First, select the conduit you wish to modify (contacts, calendar, etc.), then select the Create New Category button. Name this category however you wish it to appear on the phone/Google account (I’m starting with “Friends”). Be careful when creating a category that you do not give it same name as an existing Outlook category, as this will cause trouble down the road. You will see your custom category listed under the conduit you’ve selected.

Now we have to point this category to the matching Outlook folder. Select your newly created category and tap Application Settings, then click Yes. In the popup window, select Outlook once more, and then you will be given a choice of Outlook folders to sync with. Select the Outlook folder that matches the category you’ve just created (Friends), then hit OK.

You should now be back at the Category Manager window. Tap Create New Category to create your second category (Enemies), then follow the above steps for each additional Outlook folder you wish to sync with. Once you’ve set up two or more categories, it should look something like this:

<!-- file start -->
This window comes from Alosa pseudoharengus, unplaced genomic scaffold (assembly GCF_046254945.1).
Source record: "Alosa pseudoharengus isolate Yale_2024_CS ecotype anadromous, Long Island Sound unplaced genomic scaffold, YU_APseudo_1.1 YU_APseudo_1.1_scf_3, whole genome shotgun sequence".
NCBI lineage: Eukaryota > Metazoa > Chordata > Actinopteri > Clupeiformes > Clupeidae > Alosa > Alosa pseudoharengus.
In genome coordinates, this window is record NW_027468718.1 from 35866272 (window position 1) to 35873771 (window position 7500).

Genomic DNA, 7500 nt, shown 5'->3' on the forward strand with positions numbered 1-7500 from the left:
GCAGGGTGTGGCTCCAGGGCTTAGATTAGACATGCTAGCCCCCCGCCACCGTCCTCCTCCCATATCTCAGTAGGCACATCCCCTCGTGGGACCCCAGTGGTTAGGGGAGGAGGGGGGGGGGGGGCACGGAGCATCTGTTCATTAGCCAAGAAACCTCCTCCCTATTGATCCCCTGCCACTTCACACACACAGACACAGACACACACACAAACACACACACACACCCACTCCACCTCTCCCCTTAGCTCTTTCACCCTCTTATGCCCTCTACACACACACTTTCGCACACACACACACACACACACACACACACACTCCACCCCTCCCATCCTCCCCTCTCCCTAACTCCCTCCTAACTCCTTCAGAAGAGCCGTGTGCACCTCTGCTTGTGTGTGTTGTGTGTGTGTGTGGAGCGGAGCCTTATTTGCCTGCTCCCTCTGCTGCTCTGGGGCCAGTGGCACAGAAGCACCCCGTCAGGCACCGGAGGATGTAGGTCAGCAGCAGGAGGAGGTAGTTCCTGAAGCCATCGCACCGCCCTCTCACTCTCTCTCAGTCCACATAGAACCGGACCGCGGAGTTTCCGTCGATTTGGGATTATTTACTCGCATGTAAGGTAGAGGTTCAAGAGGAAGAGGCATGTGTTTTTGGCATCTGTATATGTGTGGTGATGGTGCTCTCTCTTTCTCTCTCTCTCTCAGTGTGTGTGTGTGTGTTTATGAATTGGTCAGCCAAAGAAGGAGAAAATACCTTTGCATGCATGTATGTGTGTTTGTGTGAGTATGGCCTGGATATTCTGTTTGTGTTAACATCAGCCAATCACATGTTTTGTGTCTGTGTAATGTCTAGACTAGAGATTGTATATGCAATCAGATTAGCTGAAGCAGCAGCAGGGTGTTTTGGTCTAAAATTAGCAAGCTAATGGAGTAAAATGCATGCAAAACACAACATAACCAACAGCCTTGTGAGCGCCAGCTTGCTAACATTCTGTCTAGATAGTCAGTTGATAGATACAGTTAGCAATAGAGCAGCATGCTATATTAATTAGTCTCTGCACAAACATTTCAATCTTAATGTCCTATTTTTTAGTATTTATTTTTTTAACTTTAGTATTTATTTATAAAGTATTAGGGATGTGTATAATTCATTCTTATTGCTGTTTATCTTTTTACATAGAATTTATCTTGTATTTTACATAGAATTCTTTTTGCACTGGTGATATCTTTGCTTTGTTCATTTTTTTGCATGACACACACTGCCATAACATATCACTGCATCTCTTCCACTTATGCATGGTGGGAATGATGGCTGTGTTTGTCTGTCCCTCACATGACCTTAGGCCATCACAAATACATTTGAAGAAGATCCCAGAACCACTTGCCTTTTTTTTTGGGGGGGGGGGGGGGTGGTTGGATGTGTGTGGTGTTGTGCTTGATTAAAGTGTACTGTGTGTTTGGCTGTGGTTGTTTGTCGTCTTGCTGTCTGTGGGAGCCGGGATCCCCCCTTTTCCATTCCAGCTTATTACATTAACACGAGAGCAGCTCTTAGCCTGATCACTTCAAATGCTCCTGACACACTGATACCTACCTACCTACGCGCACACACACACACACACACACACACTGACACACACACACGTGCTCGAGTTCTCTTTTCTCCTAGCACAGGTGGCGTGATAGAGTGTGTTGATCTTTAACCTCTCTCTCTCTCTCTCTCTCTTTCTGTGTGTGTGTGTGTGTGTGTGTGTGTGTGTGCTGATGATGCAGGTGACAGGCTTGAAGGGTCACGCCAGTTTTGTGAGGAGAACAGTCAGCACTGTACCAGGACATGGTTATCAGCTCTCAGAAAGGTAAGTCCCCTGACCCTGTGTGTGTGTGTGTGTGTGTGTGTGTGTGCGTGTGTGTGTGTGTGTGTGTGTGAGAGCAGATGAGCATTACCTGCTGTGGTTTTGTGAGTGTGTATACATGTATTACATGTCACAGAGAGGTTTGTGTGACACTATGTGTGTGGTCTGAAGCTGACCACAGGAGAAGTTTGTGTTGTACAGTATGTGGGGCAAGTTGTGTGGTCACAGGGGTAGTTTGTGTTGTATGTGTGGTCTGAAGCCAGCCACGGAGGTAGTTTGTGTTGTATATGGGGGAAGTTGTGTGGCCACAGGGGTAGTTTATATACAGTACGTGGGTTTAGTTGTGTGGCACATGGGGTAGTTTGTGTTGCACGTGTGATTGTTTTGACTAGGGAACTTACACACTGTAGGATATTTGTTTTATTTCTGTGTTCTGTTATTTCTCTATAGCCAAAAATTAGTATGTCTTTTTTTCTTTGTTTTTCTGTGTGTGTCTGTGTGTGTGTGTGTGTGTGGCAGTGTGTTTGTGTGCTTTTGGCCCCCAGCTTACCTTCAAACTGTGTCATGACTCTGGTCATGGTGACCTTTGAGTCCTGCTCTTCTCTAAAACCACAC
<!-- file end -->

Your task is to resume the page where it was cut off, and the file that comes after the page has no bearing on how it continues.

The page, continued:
Hit OK, and you’re ready to sync! Go ahead and tap the Synchronize button to begin syncing with your phone/Google account. If you want to create a new contact from your phone or Google account, just make sure to apply the category that matches the Outlook folder you want them to appear in, and they will happily sync back to Outlook in the correct folder.

To sync with multiple Outlook folders, make sure you are using CompanionLink Professional (download a free trial). The category manager can be a bit tricky, especially if you are dealing with large amounts of data. If you need any help getting things set up, please contact our tech support team and we will be happy to assist.

CompanionLink Announces New Outlook Sync Product

CompanionLink Software releases a new Microsoft Outlook sync product called CompanionLink for Outlook. CompanionLink’s sync software for Microsoft Outlook syncs Outlook contacts, calendar, tasks and notes with Android, iPhone, iPad, BlackBerry, Palm webOS, Windows Mobile, and Google. CompanionLink for Outlook offers four methods to sync: